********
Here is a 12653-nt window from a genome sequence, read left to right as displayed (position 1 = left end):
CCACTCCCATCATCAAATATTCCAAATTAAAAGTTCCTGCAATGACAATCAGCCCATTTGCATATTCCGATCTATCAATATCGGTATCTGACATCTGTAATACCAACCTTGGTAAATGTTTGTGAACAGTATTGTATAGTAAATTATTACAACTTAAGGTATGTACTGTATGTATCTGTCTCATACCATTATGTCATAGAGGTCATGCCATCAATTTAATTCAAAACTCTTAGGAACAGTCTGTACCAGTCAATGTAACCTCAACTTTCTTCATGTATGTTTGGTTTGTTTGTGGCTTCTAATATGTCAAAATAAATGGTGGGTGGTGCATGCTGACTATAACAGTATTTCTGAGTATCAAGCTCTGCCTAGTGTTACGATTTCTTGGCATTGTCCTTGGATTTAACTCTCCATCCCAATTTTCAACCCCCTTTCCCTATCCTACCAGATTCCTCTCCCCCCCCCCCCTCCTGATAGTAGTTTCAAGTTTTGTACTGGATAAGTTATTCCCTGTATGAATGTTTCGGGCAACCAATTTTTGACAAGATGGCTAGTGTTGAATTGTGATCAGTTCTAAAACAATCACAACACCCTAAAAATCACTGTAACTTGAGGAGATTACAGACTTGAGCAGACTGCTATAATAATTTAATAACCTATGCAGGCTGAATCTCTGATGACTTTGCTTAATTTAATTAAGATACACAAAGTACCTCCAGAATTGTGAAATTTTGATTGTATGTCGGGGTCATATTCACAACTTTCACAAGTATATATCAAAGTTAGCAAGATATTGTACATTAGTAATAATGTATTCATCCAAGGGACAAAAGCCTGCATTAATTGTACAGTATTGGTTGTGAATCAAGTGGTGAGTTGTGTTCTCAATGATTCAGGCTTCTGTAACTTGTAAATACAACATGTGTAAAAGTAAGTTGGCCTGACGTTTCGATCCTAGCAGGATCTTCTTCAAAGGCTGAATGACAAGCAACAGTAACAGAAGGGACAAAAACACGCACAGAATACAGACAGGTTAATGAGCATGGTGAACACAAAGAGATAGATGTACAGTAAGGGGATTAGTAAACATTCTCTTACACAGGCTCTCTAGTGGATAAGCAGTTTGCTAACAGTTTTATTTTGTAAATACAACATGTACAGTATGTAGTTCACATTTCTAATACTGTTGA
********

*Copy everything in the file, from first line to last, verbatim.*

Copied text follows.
Here is a 12653-nt window from a genome sequence, read left to right as displayed (position 1 = left end):
CCACTCCCATCATCAAATATTCCAAATTAAAAGTTCCTGCAATGACAATCAGCCCATTTGCATATTCCGATCTATCAATATCGGTATCTGACATCTGTAATACCAACCTTGGTAAATGTTTGTGAACAGTATTGTATAGTAAATTATTACAACTTAAGGTATGTACTGTATGTATCTGTCTCATACCATTATGTCATAGAGGTCATGCCATCAATTTAATTCAAAACTCTTAGGAACAGTCTGTACCAGTCAATGTAACCTCAACTTTCTTCATGTATGTTTGGTTTGTTTGTGGCTTCTAATATGTCAAAATAAATGGTGGGTGGTGCATGCTGACTATAACAGTATTTCTGAGTATCAAGCTCTGCCTAGTGTTACGATTTCTTGGCATTGTCCTTGGATTTAACTCTCCATCCCAATTTTCAACCCCCTTTCCCTATCCTACCAGATTCCTCTCCCCCCCCCCCCTCCTGATAGTAGTTTCAAGTTTTGTACTGGATAAGTTATTCCCTGTATGAATGTTTCGGGCAACCAATTTTTGACAAGATGGCTAGTGTTGAATTGTGATCAGTTCTAAAACAATCACAACACCCTAAAAATCACTGTAACTTGAGGAGATTACAGACTTGAGCAGACTGCTATAATAATTTAATAACCTATGCAGGCTGAATCTCTGATGACTTTGCTTAATTTAATTAAGATACACAAAGTACCTCCAGAATTGTGAAATTTTGATTGTATGTCGGGGTCATATTCACAACTTTCACAAGTATATATCAAAGTTAGCAAGATATTGTACATTAGTAATAATGTATTCATCCAAGGGACAAAAGCCTGCATTAATTGTACAGTATTGGTTGTGAATCAAGTGGTGAGTTGTGTTCTCAATGATTCAGGCTTCTGTAACTTGTAAATACAACATGTGTAAAAGTAAGTTGGCCTGACGTTTCGATCCTAGCAGGATCTTCTTCAAAGGCTGAATGACAAGCAACAGTAACAGAAGGGACAAAAACACGCACAGAATACAGACAGGTTAATGAGCATGGTGAACACAAAGAGATAGATGTACAGTAAGGGGATTAGTAAACATTCTCTTACACAGGCTCTCTAGTGGATAAGCAGTTTGCTAACAGTTTTATTTTGTAAATACAACATGTACAGTATGTAGTTCACATTTCTAATACTGTTGA